India arrests first company executive in graft scandal

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Indian police have made the first arrest of a company executive in a multi-billion dollar telecoms corruption scandal that has rocked the Congress party-led government and undermined Prime Minister Manmohan Singh.

Parliament's last session was halted by opposition protests demanding a probe into the scandal. The government has refused a parliamentary investigation, but there have been recent signs it may cave in, worried more chaos could make the passage of the key February 28 budget difficult, and seriously harm its image ahead of state elections this year.

Shahid Balwa, vice chairman of a joint venture with Abu Dhabi's Etisalat, was arrested overnight on allegations two Indian telecoms firms got favorable treatment when licenses were awarded in 2008 in the world's fastest growing mobile market.

One of those companies was Swan, which has since been renamed Etisalat DB and is about 45 percent owned by Etisalat.

Police suspect government officials colluded with the private sector in selling them lucrative 2G mobile licenses below market value and are now probing whether anyone received kickbacks.

The growing scandal has not yet threatened the survival of the coalition government because it holds enough seats in parliament, but a wrong move by the prime minister could hurt the ruling Congress party's chances in forthcoming elections.

The case is India's biggest graft scandal since 1989, when the Congress party lost a general election due to the Bofors scandal over gun contracts involving close associates of then Prime Minister Rajiv Gandhi who were accused of taking bribes.

The stakes in the 2G scandal , which may have cost the country up to $39 billion in lost revenue, are higher though. Since Bofors, India has grown into a global power and a key destination for global investors in emerging markets.

Its mobile market is a huge. India has around 730 million subscribers, roughly equivalent to Europe's population and is adding 17-18 million subscribers a month.

Whether through corruption or incompetence, the Congress party's second term has been plagued with scandals. The ruling coalition may be weakened if there is a backlash in state elections this year, killing hopes it can push through reforms such as allowing foreign investment in the multi-brand retail and the financial sector.

A poor showing in the election could also prompt the government to shift toward more populist measures, and the coalition may be weakened before a 2014 general election as regional allies jump ship.

In another controversy this week, auditors are probing the allocation of satellite communication bandwidth to a firm by the space agency. The government has moved to cancel what it says was a flawed 2005 contract that undervalued the spectrum.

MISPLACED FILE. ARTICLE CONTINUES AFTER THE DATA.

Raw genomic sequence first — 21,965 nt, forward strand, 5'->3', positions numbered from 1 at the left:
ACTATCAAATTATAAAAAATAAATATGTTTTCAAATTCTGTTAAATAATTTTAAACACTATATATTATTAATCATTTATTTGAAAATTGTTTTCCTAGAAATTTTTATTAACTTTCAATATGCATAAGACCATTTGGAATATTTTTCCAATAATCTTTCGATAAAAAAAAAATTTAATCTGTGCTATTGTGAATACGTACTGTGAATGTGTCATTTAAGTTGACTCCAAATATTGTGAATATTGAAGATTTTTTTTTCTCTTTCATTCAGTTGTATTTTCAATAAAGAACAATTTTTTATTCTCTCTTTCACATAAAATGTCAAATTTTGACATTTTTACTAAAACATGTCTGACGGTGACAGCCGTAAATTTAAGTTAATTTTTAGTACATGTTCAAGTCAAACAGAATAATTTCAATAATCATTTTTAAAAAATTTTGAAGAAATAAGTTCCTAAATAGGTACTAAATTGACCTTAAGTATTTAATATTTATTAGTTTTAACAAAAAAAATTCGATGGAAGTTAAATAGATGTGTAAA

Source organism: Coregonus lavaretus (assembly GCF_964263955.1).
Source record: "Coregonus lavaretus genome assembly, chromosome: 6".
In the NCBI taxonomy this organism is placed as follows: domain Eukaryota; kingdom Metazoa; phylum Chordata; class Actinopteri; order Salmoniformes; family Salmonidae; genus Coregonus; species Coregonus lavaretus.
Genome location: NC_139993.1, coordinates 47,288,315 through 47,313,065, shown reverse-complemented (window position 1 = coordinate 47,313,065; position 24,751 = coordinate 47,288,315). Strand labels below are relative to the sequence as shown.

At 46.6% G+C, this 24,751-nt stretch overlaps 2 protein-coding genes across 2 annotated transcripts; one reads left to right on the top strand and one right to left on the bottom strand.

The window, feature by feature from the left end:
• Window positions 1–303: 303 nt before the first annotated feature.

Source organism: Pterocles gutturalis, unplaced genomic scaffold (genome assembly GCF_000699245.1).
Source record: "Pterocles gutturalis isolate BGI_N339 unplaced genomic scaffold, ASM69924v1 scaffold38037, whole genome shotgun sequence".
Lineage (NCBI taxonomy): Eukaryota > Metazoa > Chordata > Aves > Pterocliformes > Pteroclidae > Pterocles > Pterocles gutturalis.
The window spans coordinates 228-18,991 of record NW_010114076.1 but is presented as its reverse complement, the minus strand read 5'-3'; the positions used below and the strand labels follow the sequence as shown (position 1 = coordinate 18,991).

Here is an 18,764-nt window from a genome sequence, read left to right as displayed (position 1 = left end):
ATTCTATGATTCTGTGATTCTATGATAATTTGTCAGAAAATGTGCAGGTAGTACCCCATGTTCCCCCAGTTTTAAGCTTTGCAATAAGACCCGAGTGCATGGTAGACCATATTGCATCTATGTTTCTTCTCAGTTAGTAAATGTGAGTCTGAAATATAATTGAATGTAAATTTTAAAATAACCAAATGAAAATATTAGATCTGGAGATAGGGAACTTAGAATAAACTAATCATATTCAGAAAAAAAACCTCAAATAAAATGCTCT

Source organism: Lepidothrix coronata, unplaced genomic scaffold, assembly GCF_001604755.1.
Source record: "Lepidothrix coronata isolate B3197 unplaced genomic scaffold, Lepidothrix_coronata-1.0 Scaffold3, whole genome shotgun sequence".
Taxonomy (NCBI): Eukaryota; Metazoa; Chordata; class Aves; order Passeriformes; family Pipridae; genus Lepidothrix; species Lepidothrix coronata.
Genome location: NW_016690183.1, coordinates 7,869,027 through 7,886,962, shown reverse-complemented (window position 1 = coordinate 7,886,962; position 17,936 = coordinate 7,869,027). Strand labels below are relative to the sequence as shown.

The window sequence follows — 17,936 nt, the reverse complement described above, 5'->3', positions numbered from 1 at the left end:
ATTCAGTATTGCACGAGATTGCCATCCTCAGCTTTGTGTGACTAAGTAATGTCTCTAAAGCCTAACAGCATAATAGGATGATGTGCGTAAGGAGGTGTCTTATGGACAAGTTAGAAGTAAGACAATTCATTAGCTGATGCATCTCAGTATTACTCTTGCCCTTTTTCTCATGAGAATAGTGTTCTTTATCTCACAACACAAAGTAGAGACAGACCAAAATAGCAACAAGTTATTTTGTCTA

Opposition claims that potential income of $44.1 billion could have been lost may fail to gather momentum due to the case's complexity and the fact the satellites have not even been launched. But once again, Singh has been accused by the opposition of negligence.

"These decisions have been taken by technocrats, possibly without commercial savvy," said Mahesh Uppal, director of telecoms consulting firm Com First. "The government may have erred in its process."

Scandal after scandal

The 2G scandal has already led to the arrest of the former telecoms minister. The opposition, led by the Hindu nationalist Bharatiya Janata Party, is going after the prime minister, accusing him of allowing graft to go unchallenged.

"The same story of Rajiv Gandhi's election loss after Bofors is in danger of being repeated," said Paranjoy Guha Thakurta, a political analyst in New Delhi.

"The fact that the government has apparently softened its position on a JPC (parliamentary probe), the admittance of a mistake from the ISRO (space agency) and the arrest of this executive all indicate that the government wants to change the perception that it is soft on corruption."

The executive arrested in Mumbai was managing director of DB Realty and vice chairman of Etisalat DB, an Indian telecoms joint venture with DB Group, which controls DB Realty.

Police have named property firm Unitech, whose Unitech Wireless joint venture is majority held by Norway's Telenor, as another company suspected in the probe.

Shares in DB Realty dropped about 20 percent in early trade after reports of the arrest. Shares in Unitech, India's second-largest listed realty company, fell more than 8 percent in early trade on Wednesday before paring losses.

Etisalat said on Wednesday it had no involvement in any corruption. DB Realty said the executive was "wrongly implicated" and that no one in the firm had done anything illegal.

Unitech last week denied it had received any favors and said it had complied with rules.

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